“These people are free-loading agents who can do anything they want. They can tell their lies and form opinion and regulations can result! I would like to encourage you to look into your archives and report the true numbers,” he urged.
So I did exactly that. First, I took a look at T&E’s figures. They do somewhat smack of the Brexit “facts”. For instance, they compare the 1990 Scania R113MA400A (21.4 l/100 km) to the 2014 Scania R450LA (21,8 l/100 km) and the 1990 DAF FT 85.400 (20,0 l/100 km) with the 2014 DAF XF 440FT
(20,8 l/100 km). The engines aren’t the same – let alone the test routes.
We all know that fuel consumption is affected by many factors: aerodynamics, drive train design, rolling friction, vehicle handling, weather, topography and load ... so one cannot simply compare truck A to truck B.
Plus, they are cherry picking; we need to look at emissions, too, and not just fuel consumption ... and those are almost universally lower throughout the industry.
Then I looked at just some of the good things that the industry has achieved. It’s impossible to write about them all; that would mean dedicating this entire issue of FOCUS to my column, but, just in case we have all forgotten, here are just some highlights:
• According to the European Motor Manufacturers’ Association (ACEA), the fuel consumption of European trucks – and, with that, CO2 emissions – has dropped by 60 percent since 1965. Furthermore, regulated emissions have been slashed to near-zero levels (they’re down 98 percent since 1990).
• Daimler has reduced the fuel consumption of its Mercedes-Benz Actros by 15 percent since 2011. At the same time, it has reduced nitrous oxides by more than 80 percent and particulates by more than 50 percent.
• The new Euro-6 Iveco Daily offers fuel savings of up to eight percent.
• Renault has upgraded its already fuel-efficient T this year to make it two percent more efficient.
• Volvo Trucks has just announced a new concept vehicle, the Volvo Concept Truck, which cuts fuel consumption by more than 30 percent.
• Scania’s Ecolution concept has seen customers enjoy as much as a 25 percent improvement in fuel economy.
• MAN’s EfficientLine cuts fuel consumption by 6,57 percent.
I’m not even going to start on the many billions invested in “green” technology – and the hugely impressive results that our industry has attained ...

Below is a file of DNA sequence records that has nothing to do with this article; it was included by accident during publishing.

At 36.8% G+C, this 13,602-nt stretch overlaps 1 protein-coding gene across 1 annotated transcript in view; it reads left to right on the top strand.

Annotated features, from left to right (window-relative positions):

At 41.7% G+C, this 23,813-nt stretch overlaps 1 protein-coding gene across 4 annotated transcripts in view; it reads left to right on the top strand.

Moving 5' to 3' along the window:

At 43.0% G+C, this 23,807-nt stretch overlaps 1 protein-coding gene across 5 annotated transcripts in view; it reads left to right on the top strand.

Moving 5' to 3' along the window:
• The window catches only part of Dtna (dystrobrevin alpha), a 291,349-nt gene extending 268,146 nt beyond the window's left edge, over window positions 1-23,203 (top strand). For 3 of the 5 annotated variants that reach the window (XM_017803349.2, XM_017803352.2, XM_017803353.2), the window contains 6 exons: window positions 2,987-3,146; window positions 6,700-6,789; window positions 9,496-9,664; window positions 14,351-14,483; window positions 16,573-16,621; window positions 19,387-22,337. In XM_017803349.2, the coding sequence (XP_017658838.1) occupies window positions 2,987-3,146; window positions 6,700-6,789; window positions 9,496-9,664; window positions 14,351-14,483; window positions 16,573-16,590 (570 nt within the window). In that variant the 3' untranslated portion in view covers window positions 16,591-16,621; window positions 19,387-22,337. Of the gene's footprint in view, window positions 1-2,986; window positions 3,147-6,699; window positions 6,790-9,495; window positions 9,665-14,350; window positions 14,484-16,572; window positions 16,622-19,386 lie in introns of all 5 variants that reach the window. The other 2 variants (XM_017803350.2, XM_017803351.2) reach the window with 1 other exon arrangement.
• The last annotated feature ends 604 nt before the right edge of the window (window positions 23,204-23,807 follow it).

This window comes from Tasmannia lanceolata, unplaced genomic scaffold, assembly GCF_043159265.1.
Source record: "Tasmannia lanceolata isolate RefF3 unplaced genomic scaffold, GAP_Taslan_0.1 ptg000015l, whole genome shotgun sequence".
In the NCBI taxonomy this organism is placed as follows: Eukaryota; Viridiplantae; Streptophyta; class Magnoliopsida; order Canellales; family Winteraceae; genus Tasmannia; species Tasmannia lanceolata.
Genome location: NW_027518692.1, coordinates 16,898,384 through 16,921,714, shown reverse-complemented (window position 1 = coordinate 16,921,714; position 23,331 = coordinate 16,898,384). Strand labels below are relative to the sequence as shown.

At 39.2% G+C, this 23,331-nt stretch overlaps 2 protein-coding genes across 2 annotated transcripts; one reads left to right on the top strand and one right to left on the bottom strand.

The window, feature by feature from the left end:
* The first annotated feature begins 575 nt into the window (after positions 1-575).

T&E is insisting on mandatory CO2 limits for new European trucks (as per cars and vans in South Africa and the EU and trucks in the United States (US), China and Japan). Obviously, exceed those limits and taxes apply. I’m not saying that CO2 limits are a ridiculous notion. I do think that one needs to be fair, though, and consider the facts of the matter.
Perhaps there are better solutions? ACEA believes that changes to legislation – as opposed to a carbon tax – would be far more beneficial to the environment. “For instance, by allowing the cross-border use of longer combination vehicles in Europe, which is already common practice in the US, truck manufacturers would be able to improve fuel efficiency by 14 percent,” it points out.
One trucking CEO laughed out loud when I told him about the supposed 20-year hiatus in our industry. “What do they think that we have been doing for the last two decades?” he responded.
But these claims are clearly no laughing matter. “Our industry is frequently blamed for doing too little for the environment. Some claim we didn’t do anything at all in the past 20 years. I state very clearly: that accusation is false – and it does not become true by repetition,” Bernhard insisted.
ACEA agrees. “Contrary to some allegations, which are clearly lacking scientific evidence, European truck manufacturers are on track to reduce the fuel consumption of new trucks by 20 percent in the period from 2005 to 2020 – translating into an annual reduction rate of around 1,3 percent. An independent study by research institute Transport & Mobility Leuven has confirmed this figure,” a spokesman tells FOCUS.
Will the lawmakers in Brussels agree? Or will they follow the lead of 51,9 percent of Brits – and be taken in by Project Fib? Only time will tell ...